Jamaican weather
Tropical climatic conditions prevail in the coastal lowlands of Jamaica. The mean annual temperature in this region is 27°C (80°F). Northeastern trade winds frequently moderate the extremes of heat and humidity. Mean annual temperatures in the plateau and mountain areas average 22°C (72°F) at elevations of 900 m (3,000 ft), and are considerably less at higher levels. Annual precipitation is characterized by wide regional variations. More than 5,100 mm (more than 200 in) of rain are deposited annually in the mountains of the northeast; in the vicinity of Kingston the annual average is 810 mm (32 in). The months of maximum precipitation are May, June, October, and November. The island is subject to hurricanes in late summer and early autumn.

Jamaican climate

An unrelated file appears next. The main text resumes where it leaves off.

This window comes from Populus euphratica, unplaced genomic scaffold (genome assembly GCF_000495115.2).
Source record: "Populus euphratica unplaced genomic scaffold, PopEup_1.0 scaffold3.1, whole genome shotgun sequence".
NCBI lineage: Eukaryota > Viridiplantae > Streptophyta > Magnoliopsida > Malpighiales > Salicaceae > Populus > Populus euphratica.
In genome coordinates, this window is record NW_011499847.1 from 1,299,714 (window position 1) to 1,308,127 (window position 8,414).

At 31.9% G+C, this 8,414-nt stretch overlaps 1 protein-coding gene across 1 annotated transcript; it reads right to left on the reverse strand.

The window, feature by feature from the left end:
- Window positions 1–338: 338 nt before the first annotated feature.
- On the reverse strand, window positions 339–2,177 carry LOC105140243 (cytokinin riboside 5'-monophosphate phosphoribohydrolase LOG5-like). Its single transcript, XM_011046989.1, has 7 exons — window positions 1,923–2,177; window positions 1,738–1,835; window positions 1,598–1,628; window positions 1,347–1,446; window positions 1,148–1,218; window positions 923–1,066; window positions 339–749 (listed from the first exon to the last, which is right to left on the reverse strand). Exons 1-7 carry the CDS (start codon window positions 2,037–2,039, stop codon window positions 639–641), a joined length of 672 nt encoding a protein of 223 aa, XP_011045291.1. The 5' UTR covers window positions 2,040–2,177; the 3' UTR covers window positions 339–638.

Two types of climate are found in Jamaica. An upland tropical climate prevails on the windward side of the mountains, whereas a semiarid climate predominates on the leeward side. Warm trade winds from the east and northeast bring rainfall throughout the year. The rainfall is heaviest from May to October, with peaks in those two months. The average rainfall is 1,960 millimetres (77.2 in) per year. Rainfall is much greater in the mountain areas facing the north and east, however. Where the higher elevations of the John Crow Mountains and the Blue Mountains catch the rain from the moisture-laden winds, rainfall exceeds 5,080 millimetres (200 in) per year. Since the southwestern half of the island lies in the rain shadow of the mountains, it has a semiarid climate and receives fewer than 760 millimetres (29.9 in) of rainfall annually. Temperatures in Jamaica are fairly constant throughout the year, averaging 25 to 30 °C (77 to 86 °F) in the lowlands and 15 to 22 °C (59.0 to 71.6 °F) at higher elevations. Temperatures may dip to below 10 °C (50 °F) at the peaks of the Blue Mountains. The island receives, in addition to the northeast trade winds, refreshing onshore breezes during the day and cooling offshore breezes at night. These are known on Jamaica as the "Doctor Breeze" and the "Undertaker's Breeze," respectively. Jamaica lies in the Atlantic hurricane belt; as a result, the island sometimes experiences significant storm damage. Powerful hurricanes which have hit the island directly causing death and destruction include Hurricane Charlie in 1951 and Hurricane Gilbert in 1988. Several other powerful hurricanes have passed near to the island with damaging effects. In 1980, for example, Hurricane Allen destroyed nearly all Jamaica's banana crop. Hurricane Ivan (2004) swept past the island causing heavy damage and a number of deaths; in 2005, Hurricanes Dennis and Emily brought heavy rains to the island. A Category 4 hurricane, Hurricane Dean, caused some deaths and heavy damage to Jamaica in August 2007. The first recorded hurricane to hit Jamaica was in 1519. The island has been struck by tropical cyclones regularly. During two of the coldest periods in the last 250 years (1780s and 1810s), the frequency of hurricanes in the Jamaica region was unusually high. Another peak of activity occurred in the 1910s, the coldest decade of the 20th century. On the other hand, hurricane formation was greatly diminished from 1968 to 1994, which for some reason coincides with the great Sahel drought